Weekly Mini-reviews: “Blancanieves,” “Turbo” & More

November 10-16, 2013

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Blancanieves | Pablo Berger | 2013 | ★★★★

Just when you thought the battle of the Snow White films was over, along comes Blancanieves, a little Spanish gem that takes this oh-so-familiar story and turns it into one of the most satisfying movie experiences of the year. This film takes the story and sets it in the world of bull fighting and flamenco dancing, where a matador suffers great injuries, and his wife dies due to the shock, but not before giving birth to a beautiful baby girl named Carmencita. He rejects the baby because she reminds him too much of his wife, but wastes no time and marries his nurse, Encarna (Maribel Verdu in one of the best performances of the year). And you know the rest of the story.

With Blancanieves, director Pablo Berger pays homage to silent cinema, but unlike The Artist, his film feels thoroughly modern and feels less like a novelty, which immediately makes it more timeless. Not only that, but he takes the story back to its darker roots, leaving behind any Disney-isms that we may have expected it to have. That, plus the gorgeously perfect cinematography, costumes, production design, and score, makes Blancanieves a much more rewarding experience than any cinematic version of the tale (including my beloved Mirror Mirror). Simply put, it’s a must see.

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Death Becomes Her | Robert Zemeckis | 1992 | ★★

In theory, a film directed by Robert Zemeckis and featuring Meryl Streep and Goldie Hawn as mortal enemies who will do whatever it takes to remain youthful forever and hurt each other should have made, at the very least, for great entertainment. Given the reputation it has made for its self since its release that’s actually what I expected out of Death Becomes Her, but as I watched it, I could not help but wonder why this tends to be so beloved. I mean, the pieces are all there to make for a good film with Streep and Hawn giving it their scenery-chewing best, fantastic makeup and visual effects, great over-the-top costumes and production design, and a director who had proven himself many times to be good at comedy. In the end, while it is somewhat  funny in certain parts and has a clever message, it all feels so lifeless (pardon the pun). There is nothing more to the script than the basic premise, and so after a certain point the joke gets old and  starts to drag. To make matters worse it’s so poorly paced that most of the comedic timing was completely off. I don’t, I guess I expected too much out of it. I wouldn’t say it was a complete waste of time, but it most certainly was disappointing.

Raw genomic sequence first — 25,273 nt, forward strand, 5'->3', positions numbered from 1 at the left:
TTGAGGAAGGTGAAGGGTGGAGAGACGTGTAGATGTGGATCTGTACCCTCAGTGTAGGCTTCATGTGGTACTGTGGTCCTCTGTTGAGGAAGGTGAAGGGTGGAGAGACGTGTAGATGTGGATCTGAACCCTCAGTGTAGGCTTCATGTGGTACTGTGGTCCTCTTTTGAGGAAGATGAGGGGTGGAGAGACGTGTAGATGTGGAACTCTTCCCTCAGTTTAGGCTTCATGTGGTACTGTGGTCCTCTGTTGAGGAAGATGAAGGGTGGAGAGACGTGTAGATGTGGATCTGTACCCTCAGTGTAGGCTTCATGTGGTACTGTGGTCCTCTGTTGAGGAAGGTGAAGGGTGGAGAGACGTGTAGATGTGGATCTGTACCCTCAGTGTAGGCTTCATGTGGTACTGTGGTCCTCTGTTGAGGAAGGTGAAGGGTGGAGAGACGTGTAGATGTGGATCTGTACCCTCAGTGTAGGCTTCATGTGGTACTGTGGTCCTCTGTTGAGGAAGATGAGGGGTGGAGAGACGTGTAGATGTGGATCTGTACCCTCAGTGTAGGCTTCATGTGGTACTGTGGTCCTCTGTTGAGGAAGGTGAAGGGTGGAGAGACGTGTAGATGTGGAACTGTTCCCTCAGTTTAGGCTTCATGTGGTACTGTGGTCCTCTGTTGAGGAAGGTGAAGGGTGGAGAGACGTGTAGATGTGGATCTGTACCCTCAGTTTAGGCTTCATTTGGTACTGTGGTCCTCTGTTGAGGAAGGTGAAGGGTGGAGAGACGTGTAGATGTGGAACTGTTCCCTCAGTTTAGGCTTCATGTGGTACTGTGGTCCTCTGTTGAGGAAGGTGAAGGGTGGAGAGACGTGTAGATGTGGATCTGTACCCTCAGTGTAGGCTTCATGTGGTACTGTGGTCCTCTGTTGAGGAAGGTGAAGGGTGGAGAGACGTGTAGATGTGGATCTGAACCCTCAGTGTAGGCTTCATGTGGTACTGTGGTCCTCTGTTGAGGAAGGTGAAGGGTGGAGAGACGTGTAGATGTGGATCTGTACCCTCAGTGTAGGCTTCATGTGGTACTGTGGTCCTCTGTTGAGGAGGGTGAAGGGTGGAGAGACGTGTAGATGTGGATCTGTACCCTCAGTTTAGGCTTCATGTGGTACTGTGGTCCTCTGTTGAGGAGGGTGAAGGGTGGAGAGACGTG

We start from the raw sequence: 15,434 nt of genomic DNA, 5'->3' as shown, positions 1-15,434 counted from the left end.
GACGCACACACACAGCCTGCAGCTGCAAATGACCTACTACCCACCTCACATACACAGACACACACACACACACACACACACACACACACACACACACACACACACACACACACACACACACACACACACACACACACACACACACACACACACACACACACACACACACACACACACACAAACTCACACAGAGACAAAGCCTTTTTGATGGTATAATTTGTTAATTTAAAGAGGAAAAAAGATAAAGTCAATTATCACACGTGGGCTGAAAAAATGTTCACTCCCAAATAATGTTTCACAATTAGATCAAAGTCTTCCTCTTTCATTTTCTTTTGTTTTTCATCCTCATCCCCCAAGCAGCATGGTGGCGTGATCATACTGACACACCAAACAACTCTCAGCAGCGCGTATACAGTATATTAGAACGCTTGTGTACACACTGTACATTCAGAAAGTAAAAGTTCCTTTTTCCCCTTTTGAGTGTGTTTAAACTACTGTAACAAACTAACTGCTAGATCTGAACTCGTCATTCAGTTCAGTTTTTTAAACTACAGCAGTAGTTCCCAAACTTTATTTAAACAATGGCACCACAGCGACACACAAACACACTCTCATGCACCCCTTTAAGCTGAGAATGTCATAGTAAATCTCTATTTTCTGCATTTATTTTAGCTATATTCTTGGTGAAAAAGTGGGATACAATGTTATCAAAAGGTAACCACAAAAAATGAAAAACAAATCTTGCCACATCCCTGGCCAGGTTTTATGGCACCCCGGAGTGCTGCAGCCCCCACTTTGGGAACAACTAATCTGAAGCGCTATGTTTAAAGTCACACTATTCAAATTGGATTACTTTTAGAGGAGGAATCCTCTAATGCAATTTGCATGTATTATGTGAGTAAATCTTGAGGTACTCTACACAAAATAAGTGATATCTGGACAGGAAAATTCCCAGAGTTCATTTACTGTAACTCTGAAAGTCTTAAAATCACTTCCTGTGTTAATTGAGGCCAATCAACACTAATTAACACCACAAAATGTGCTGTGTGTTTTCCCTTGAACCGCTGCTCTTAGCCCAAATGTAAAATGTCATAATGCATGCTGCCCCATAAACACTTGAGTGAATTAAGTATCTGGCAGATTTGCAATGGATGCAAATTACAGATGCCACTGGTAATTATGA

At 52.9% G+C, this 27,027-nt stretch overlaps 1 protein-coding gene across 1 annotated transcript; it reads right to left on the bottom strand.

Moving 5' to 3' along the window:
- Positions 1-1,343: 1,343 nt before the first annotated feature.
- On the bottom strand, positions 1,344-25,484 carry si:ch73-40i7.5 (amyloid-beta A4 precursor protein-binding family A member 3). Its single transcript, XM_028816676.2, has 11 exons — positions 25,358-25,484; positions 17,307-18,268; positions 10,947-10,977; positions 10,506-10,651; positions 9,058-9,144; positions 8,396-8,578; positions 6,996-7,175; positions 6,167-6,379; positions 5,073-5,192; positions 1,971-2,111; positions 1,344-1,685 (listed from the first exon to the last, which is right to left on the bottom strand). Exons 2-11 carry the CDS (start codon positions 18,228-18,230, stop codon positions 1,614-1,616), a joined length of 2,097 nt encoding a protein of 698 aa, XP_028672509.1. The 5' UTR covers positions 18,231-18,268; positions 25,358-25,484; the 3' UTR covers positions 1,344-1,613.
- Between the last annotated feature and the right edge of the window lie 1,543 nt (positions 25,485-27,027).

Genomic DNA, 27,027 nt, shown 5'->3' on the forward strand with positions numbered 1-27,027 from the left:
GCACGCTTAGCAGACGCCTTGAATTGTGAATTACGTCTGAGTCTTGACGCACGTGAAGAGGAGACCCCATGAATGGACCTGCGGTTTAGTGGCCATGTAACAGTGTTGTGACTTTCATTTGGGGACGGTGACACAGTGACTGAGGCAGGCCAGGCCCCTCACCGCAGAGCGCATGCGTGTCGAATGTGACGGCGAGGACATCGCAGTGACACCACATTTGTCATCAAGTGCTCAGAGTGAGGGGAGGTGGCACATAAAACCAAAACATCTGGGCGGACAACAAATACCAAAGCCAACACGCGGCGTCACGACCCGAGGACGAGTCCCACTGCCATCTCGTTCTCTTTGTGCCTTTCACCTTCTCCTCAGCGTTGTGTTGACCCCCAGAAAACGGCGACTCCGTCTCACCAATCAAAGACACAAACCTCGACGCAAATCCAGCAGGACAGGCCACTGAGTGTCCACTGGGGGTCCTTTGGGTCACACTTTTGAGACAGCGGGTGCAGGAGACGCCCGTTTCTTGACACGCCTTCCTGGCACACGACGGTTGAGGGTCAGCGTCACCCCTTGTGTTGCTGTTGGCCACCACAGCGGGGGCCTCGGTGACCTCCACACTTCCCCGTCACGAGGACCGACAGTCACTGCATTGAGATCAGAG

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Turbo | David Soren | 2013 | ★★

When it came out in theaters, I read a review that said that Turbo was a rip-off of just about every Pixar film. From the trailers I guessed that it was trying to be some sort of Cars/Ratatouille mash-up, but it wasn’t until I watched the movie that I saw that it indeed “borrows” from every single Pixar film: a kid that looks and acts liked Toy Story’s Sid, the snails working on a “plant” to survive just like in Monsters, Inc., the old-town nostalgia and stereotypical ethnic characters of Cars, a sassy old lady that remind you of Up’s Carl, superpowers from The Incredibles, a couple of relationships between brothers that resembles the father/son and mother/daughter relationships of Finding Nemo and Brave, and many more including dialogue directly lifted from Ratatouille. It’s kind of amazing the depth the writers went to in order to incorporate all of this into one film. This film doesn’t have a single original component, and there’s nothing particularly good about the animation either. In the end, Turbo is passably mediocre, but it was one appearance of a Pixar look-alike to make it into an animated Friedberg/Seltzer film.

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The Way, Way Back | Nat Faxon & Jim Rash | 2013 | ★★★

At the center of The Way, Way Back, there is a fantastic coming-of-age story about a shy young man blooming one summer while living with his possible future stepfather who just so happens to be a total jerk. That story, along with a usually great Sam Rockwell performance really got to me and made the film enjoyable. Sadly, that central story is surrounded by unbearable characters that have almost nothing to do with the story that are just there to add Sundance quirk. Had it completely been about the boy and his adventures in the water park where he gets a job it would have been great. As mediocre as The Descendants was, I know see that Alexander Payne was responsible for any spark it may have had and the reason for its acclaim. This needed someone like Payne to trim the fat and give this film some visual identity. Sadly, now it’s just a missed opportunity.


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